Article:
With Thanksgiving, as with all the holidays, I believe in not overdoing it. Keep it simple and elegant. Your table, and your whole home, should feel inviting and full of grace. Use greens from your yard: fresh magnolia on your mantel, adorned with pinecones, is really all you need.
On your table, create a centerpiece of gently placed pomegranates, berries and twigs. Build your own cornucopia from the earth. This can be more unique (and less expensive) than a flower arrangement. Using the natural color of real fruit, a very simple centerpiece can be made. This is a great activity for you and your children to do together. One of my favorite guides for how to create all-fruit centerpieces is “Christmas Decorations from Williamsburg” by Susan Hight Rountree. This book will show you how to create these fruit-based centerpieces as well as wreaths:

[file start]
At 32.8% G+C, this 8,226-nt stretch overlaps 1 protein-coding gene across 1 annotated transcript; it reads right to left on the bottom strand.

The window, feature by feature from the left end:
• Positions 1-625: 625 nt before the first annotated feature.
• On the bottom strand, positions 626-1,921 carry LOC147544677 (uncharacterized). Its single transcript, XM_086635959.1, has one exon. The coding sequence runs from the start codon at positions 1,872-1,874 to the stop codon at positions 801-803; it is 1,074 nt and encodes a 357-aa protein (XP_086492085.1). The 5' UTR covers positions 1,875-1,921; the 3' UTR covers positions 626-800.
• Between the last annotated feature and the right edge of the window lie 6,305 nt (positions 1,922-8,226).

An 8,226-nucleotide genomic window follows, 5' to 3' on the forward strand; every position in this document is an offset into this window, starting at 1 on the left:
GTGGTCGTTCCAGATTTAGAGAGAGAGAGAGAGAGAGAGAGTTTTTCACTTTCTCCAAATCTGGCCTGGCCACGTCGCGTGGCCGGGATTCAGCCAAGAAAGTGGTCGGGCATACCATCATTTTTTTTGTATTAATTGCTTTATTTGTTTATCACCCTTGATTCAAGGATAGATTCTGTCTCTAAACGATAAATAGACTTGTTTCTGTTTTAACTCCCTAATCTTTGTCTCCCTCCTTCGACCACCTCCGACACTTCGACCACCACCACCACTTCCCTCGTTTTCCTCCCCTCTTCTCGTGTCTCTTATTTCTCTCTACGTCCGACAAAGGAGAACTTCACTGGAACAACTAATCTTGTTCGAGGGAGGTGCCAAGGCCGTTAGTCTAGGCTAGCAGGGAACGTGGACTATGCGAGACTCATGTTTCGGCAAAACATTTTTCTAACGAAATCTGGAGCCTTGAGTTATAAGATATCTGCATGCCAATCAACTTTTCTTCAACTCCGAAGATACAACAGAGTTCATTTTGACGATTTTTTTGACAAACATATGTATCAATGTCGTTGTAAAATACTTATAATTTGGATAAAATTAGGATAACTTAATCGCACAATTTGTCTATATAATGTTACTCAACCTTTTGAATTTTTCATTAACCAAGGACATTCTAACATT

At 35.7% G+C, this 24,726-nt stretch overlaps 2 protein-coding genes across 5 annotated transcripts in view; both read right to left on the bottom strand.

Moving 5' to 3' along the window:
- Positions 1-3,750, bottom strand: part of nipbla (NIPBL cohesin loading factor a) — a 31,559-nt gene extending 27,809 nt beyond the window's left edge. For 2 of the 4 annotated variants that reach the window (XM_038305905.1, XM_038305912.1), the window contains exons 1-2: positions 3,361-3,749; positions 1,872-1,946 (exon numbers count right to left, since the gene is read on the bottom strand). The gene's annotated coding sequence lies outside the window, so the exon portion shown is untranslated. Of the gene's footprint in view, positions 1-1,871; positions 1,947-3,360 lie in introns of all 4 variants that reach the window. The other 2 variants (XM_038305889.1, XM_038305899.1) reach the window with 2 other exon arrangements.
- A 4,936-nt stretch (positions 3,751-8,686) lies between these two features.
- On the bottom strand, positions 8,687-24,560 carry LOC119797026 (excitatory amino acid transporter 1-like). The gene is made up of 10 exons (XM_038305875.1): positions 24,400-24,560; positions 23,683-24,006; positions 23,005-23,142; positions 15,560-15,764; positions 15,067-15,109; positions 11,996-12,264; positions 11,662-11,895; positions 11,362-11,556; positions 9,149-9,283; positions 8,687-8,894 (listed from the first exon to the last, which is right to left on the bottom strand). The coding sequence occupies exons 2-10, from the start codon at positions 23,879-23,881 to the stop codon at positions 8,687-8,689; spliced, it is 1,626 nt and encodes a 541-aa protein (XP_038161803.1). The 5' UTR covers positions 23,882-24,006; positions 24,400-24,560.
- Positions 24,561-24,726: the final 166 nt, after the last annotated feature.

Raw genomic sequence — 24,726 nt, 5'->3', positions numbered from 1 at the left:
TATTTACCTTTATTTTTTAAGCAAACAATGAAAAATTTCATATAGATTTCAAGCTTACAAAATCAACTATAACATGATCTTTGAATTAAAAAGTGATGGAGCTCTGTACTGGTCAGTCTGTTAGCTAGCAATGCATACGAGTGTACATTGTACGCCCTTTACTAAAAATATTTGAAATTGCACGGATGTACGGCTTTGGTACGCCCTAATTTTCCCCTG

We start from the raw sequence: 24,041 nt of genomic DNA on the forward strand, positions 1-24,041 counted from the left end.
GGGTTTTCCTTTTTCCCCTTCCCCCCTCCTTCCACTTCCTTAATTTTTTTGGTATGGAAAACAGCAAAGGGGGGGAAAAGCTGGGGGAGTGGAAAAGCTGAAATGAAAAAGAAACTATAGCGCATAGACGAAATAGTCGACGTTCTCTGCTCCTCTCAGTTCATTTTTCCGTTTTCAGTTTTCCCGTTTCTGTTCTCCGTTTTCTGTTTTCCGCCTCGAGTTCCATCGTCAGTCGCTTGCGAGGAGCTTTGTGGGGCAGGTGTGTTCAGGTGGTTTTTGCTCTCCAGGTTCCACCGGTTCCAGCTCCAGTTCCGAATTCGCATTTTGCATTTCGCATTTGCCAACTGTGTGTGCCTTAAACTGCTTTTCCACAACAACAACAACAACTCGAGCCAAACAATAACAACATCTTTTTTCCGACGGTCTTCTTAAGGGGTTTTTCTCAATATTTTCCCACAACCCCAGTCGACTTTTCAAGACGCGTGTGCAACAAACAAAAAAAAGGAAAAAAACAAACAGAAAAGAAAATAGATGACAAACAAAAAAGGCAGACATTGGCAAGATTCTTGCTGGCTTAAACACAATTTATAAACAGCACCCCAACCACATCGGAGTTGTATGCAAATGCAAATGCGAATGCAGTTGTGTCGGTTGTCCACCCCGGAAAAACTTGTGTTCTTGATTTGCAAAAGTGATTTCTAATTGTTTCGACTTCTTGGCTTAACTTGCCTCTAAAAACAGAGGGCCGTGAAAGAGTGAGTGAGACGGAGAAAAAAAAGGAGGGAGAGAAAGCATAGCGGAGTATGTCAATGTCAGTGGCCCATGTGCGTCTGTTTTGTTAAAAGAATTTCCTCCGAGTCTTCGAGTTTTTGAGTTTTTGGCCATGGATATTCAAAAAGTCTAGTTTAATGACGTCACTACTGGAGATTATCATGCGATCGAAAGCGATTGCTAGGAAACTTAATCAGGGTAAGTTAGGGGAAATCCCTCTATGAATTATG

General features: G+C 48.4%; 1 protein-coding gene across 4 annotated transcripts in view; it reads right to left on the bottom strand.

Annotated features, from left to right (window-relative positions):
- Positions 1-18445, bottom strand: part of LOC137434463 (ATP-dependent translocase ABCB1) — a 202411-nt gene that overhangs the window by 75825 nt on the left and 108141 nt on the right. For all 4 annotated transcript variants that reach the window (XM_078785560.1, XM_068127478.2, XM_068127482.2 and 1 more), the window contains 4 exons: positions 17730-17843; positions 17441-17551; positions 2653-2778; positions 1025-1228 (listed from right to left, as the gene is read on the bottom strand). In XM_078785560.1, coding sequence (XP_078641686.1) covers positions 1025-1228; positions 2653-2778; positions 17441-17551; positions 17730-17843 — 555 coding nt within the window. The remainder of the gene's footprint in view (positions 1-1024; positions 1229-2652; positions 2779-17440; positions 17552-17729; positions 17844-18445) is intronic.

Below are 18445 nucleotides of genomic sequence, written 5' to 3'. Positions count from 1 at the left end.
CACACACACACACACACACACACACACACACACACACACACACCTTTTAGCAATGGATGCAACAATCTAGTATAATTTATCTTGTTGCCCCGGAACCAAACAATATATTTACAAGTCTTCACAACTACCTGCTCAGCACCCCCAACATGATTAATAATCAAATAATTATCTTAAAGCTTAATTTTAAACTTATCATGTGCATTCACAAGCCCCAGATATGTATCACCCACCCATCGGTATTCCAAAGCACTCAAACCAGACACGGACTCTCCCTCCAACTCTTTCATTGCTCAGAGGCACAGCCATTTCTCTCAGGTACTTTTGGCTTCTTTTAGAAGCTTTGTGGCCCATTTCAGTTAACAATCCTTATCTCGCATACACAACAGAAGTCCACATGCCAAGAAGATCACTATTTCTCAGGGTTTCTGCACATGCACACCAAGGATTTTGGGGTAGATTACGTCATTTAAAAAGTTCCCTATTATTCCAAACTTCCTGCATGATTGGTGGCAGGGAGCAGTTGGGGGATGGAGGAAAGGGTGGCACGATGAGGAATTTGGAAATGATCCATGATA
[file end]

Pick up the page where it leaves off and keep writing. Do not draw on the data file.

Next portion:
This is also a great opportunity to teach our children and the younger generations how to properly set a table (and how to behave at one). At each place setting, I like to put a popper:
These make it fun and lighten the mood. In the years when there are young children, we do tend to set a children’s table, but it’s always in close proximity to the grown-ups. Thanksgiving is a time to be together, and dinner should not be eaten where it is on nights between soccer practice and homework. I like to make the kids’ table more fun with white butcher paper instead of a tablecloth, and crayons. Each year, children can draw pictures and write about what makes them thankful.
If you have questions about how to make your home the most inviting it can be this holiday season, reach out to me on Twitter @LeeWRobinson. And make sure to visit our online store for all of our beautiful holiday additions.